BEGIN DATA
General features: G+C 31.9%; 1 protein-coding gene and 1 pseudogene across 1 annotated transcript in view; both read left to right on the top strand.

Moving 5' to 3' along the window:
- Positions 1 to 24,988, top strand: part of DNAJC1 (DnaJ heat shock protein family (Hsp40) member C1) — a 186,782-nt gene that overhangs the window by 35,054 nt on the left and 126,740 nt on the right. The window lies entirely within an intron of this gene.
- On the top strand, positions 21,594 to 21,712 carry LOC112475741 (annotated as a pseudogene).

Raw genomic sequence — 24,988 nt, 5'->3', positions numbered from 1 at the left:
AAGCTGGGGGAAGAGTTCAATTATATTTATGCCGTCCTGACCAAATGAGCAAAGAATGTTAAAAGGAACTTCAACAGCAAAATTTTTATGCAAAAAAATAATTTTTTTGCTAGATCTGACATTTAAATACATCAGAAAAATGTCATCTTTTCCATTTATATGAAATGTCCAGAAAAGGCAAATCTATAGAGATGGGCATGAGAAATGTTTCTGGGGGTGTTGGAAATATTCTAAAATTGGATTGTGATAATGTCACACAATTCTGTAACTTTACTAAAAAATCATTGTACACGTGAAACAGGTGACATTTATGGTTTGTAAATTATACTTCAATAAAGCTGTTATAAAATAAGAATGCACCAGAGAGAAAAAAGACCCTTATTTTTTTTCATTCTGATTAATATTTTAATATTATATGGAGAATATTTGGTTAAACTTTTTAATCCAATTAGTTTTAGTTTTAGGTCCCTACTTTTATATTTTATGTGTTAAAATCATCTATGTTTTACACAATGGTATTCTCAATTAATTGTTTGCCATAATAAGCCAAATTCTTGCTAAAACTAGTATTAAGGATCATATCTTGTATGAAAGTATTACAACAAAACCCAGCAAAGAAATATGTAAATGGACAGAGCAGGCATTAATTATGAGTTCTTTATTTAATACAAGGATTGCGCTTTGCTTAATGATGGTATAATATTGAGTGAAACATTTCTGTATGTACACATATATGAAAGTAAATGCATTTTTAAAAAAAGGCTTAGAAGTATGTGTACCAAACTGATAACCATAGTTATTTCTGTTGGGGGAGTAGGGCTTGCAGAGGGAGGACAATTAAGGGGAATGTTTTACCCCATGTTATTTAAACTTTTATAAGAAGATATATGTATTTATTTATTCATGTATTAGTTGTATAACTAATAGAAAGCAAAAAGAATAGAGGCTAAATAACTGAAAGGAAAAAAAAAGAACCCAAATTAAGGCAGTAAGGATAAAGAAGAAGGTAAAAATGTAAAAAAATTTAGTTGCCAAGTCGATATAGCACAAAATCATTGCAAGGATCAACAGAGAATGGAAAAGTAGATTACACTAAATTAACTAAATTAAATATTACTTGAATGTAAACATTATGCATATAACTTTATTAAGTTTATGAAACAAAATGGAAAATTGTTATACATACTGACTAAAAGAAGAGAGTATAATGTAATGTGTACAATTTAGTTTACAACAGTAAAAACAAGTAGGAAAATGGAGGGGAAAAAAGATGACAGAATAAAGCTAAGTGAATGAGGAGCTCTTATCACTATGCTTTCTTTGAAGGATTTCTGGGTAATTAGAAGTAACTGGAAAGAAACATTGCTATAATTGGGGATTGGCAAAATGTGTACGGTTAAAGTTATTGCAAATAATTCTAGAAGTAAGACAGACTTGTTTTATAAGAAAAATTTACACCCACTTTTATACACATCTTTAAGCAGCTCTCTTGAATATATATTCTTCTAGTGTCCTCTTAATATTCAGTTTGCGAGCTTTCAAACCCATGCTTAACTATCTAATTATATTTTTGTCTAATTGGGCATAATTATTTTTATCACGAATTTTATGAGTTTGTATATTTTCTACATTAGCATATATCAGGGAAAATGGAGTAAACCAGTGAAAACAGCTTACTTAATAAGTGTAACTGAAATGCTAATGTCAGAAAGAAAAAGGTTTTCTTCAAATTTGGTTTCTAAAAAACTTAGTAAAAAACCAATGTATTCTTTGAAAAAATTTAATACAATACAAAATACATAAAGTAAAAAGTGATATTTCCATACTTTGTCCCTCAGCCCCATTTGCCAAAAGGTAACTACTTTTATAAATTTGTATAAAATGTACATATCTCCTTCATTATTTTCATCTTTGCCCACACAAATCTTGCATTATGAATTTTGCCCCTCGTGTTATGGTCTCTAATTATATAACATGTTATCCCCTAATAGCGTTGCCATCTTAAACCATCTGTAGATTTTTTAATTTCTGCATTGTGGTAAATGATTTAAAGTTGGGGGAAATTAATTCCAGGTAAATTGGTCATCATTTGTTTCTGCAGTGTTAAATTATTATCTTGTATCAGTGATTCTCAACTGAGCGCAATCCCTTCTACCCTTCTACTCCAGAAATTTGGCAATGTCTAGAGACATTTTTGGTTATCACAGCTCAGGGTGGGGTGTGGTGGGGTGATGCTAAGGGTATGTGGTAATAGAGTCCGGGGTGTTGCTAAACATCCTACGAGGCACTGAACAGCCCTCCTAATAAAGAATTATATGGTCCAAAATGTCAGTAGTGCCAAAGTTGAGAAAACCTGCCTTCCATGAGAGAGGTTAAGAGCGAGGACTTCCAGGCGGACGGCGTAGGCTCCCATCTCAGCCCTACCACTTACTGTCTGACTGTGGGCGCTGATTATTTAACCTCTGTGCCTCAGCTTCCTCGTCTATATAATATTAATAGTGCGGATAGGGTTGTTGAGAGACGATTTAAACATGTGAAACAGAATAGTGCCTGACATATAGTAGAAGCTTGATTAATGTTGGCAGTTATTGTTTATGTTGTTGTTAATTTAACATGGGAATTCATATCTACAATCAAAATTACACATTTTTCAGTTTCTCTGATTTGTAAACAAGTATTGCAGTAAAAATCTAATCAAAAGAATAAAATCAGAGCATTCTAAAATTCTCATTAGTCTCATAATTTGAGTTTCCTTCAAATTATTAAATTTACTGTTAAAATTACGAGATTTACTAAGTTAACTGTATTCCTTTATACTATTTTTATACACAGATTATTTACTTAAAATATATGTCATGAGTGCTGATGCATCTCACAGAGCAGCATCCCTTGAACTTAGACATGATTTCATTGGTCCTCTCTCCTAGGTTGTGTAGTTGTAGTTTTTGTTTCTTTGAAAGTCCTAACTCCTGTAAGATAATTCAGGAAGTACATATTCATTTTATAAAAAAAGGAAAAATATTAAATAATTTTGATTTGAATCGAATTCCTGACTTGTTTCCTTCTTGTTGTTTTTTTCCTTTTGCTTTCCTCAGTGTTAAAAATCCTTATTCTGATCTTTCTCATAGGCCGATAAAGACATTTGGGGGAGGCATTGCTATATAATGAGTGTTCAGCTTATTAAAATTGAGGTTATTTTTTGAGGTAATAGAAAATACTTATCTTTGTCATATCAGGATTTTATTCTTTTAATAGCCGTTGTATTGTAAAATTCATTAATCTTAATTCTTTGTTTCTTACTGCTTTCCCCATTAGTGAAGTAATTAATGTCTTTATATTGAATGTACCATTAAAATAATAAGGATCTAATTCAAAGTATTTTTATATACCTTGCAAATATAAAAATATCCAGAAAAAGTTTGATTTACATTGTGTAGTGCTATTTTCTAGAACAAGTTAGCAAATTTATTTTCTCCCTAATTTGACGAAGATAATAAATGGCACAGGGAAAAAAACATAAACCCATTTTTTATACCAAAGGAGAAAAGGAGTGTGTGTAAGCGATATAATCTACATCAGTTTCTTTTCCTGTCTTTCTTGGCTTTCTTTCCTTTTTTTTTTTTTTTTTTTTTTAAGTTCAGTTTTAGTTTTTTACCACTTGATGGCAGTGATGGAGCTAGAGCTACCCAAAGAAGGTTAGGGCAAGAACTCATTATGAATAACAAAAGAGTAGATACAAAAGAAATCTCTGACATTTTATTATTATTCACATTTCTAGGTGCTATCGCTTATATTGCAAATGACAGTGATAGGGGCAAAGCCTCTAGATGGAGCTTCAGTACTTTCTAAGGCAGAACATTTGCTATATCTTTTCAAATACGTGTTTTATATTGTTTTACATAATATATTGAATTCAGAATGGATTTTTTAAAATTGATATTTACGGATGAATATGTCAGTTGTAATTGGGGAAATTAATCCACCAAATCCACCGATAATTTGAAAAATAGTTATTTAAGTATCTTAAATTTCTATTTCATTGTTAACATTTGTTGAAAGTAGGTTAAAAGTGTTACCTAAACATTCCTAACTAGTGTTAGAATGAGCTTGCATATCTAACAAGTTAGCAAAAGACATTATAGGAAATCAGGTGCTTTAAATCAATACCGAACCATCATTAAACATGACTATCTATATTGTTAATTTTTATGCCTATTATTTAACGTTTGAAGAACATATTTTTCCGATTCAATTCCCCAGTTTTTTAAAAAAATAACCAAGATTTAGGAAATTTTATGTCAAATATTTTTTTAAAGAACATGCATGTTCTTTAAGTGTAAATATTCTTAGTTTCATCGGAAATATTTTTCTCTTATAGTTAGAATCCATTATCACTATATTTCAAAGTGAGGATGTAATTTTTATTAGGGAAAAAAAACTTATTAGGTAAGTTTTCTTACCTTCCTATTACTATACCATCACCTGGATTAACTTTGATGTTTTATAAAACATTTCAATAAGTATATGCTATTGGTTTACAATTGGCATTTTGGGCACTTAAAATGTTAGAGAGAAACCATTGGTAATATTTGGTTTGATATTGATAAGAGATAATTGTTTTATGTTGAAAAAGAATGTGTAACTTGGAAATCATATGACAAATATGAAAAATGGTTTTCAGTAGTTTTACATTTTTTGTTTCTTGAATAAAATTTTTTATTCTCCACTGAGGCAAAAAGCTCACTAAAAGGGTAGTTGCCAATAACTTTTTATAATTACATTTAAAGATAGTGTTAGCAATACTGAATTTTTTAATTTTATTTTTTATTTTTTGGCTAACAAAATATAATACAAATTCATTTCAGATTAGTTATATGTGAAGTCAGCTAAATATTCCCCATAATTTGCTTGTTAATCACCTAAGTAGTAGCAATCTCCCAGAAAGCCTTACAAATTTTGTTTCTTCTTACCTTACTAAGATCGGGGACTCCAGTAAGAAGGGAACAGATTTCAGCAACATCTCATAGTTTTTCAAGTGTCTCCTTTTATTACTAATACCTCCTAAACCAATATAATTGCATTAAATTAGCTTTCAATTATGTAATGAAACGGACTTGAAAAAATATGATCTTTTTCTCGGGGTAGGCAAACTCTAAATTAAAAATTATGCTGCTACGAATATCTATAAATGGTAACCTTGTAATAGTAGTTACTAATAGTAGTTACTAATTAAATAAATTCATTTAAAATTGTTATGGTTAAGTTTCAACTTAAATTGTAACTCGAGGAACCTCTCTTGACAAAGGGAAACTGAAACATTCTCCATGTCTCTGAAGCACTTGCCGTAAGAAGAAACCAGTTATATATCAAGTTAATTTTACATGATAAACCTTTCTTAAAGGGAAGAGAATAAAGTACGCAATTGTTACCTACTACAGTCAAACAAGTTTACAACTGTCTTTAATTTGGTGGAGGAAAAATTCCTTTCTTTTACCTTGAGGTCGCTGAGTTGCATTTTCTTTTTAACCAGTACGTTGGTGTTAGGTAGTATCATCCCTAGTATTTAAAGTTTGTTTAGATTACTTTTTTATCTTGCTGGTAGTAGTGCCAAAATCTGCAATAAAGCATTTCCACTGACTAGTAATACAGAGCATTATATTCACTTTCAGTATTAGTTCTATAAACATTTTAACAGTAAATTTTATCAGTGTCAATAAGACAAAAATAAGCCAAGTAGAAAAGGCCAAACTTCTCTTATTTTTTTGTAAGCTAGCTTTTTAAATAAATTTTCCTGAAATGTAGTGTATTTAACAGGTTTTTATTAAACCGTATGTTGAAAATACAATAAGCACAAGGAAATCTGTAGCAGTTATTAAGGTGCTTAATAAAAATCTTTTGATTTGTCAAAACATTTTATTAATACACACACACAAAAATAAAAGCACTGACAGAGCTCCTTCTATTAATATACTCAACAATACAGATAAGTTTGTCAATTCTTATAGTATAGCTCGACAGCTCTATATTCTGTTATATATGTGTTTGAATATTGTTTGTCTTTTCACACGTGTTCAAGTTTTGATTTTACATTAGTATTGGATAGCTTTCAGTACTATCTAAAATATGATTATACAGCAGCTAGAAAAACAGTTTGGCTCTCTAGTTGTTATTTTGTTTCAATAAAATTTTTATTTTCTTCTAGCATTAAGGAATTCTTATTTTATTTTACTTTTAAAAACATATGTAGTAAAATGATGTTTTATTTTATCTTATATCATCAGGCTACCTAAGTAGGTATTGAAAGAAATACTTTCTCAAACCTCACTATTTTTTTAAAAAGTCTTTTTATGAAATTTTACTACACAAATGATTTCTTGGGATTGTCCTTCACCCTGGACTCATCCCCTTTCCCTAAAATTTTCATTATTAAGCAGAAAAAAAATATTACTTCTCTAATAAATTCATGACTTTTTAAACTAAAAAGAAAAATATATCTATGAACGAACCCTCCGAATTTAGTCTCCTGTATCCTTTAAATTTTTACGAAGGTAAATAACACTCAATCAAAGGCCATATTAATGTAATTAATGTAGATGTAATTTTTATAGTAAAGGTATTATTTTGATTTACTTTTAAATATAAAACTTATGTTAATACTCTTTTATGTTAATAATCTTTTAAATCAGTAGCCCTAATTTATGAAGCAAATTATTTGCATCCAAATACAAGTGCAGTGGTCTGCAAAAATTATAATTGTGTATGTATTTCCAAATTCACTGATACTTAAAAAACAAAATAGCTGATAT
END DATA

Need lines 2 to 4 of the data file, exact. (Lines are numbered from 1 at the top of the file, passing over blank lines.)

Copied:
Moving 5' to 3' along the window:
- Positions 1 to 24,988, top strand: part of DNAJC1 (DnaJ heat shock protein family (Hsp40) member C1) — a 186,782-nt gene that overhangs the window by 35,054 nt on the left and 126,740 nt on the right. The window lies entirely within an intron of this gene.
- On the top strand, positions 21,594 to 21,712 carry LOC112475741 (annotated as a pseudogene).